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By Safdar Inamdar

They say that museum security systems are designed to keep people in, not out. I own a small sculpture museum. Nothing special. It’s in that part of town no one visits, at the corner of that road no one drives down. Business isn’t exactly blooming, but we have enough visitors to keep the place open.

I’m sort of an art lover myself. I love sculptures. I believe them to be the purest form of art. They express so much of the artist’s feelings. Everything from the expression of the face to the entire body posture, they can tell you about a million different things.

Of the majority of my visitors, most don’t know the first thing about art. Their chief purpose is just to come and take pictures with some of the more muscular statues. It’s so frustrating, all those statues, screaming to be heard, but all these fools, just too dumb to understand. But there is the occasional one who has a decent knowledge of what he’s looking at and can understand a little of what the sculptures are trying to tell.

Today was just another typical day. The same frustrating crowd, going around, looking at everything, but not seeing anything. I’d have every single one of them kicked out if it wasn’t their money that was keeping this place open. Like I said, a typical day. Until she walked in.

She seemed just like any of these fools at first glance. I walked up to her and offered her my services. Part of my job as the owner/tour guide was to show people around if needed. Most didn’t bother, though. But she smiled at me and thanked me. I felt a ray of hope. Maybe this one would appreciate all this beauty around her if only a little.

As we walked to the first set of statues, she asked me about their history and origin. Once I was done telling her about it, she started to tell me what she thought the sculpture was trying to express and asked me for my thoughts too. I was utterly taken by surprise. No one had done this in a long, long time.

When we were at our 4th or 5th statues, that’s when I really started to notice her. Although a little shabby, her golden hair looked as if someone had poured liquid gold over her head. Her green eyes seemed to have had captured a never-ending forest inside them. One could just stare at them forever. Something about her face just pulled you into conversations with her and never let you go.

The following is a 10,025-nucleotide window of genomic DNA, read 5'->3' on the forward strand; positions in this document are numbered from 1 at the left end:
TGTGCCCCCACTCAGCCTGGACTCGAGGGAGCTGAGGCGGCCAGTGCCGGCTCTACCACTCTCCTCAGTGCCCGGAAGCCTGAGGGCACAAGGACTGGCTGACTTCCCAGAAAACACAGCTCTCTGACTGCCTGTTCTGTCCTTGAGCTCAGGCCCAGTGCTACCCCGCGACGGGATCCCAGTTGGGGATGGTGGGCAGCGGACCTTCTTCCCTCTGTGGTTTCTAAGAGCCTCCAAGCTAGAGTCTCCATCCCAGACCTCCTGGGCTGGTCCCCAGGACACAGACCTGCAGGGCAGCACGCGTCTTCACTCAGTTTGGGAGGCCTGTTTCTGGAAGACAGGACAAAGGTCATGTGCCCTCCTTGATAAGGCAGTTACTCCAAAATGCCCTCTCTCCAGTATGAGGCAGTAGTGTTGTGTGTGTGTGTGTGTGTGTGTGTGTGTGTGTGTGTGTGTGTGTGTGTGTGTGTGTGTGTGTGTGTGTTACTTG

Before I knew it, it was night. The crowd around us had pretty much disappeared. Closing time was nearing. But we kept talking, statue after statue, and before we knew it, we were alone. I asked her whether she would like to see some of my work, sculptures I had designed myself. She was a bit surprised, but she said she would love to. I asked her to give me a minute to lock up.

On our way to the storage room, she asked me why I didn’t display my work in a corner; after all, it was my museum. I told her I couldn’t seem to capture life within them. As soon as we walked into the storage room, she tensed up. I looked at her to see her face go from her lovely smile to an expression of complete horror. She turned around and took off.

I suppose that was understandable. After all, anyone would be scared if they saw a human body half covered in white cement. I called out after her, reassuring her that she won’t be lifeless like the rest of them. She just had too much to say inside her. She would be my masterpiece. The first of my sculptures to be full of life. After all, I was planning on keeping her alive until the cement set.

She was a very fast runner. I never would’ve caught up to her, but luckily for me, museums are designed to keep people from getting out, not getting in. When I finally caught up to her, she was screaming loud enough to wake up the entire neighborhood. It’s a good thing we were in the middle of nowhere.

I kept reassuring her that she would be my masterpiece as I restrained her and carried her back to the room. I kicked off the half-finished statue off my table and placed her on it. She would finally be the one. The sculpture which had so much to say that it actually seemed alive. But I wasn’t too worried. After all, if she ended up like the rest of them, I could always find someone else. I had all the time in the world.

By Safdar Inamdar

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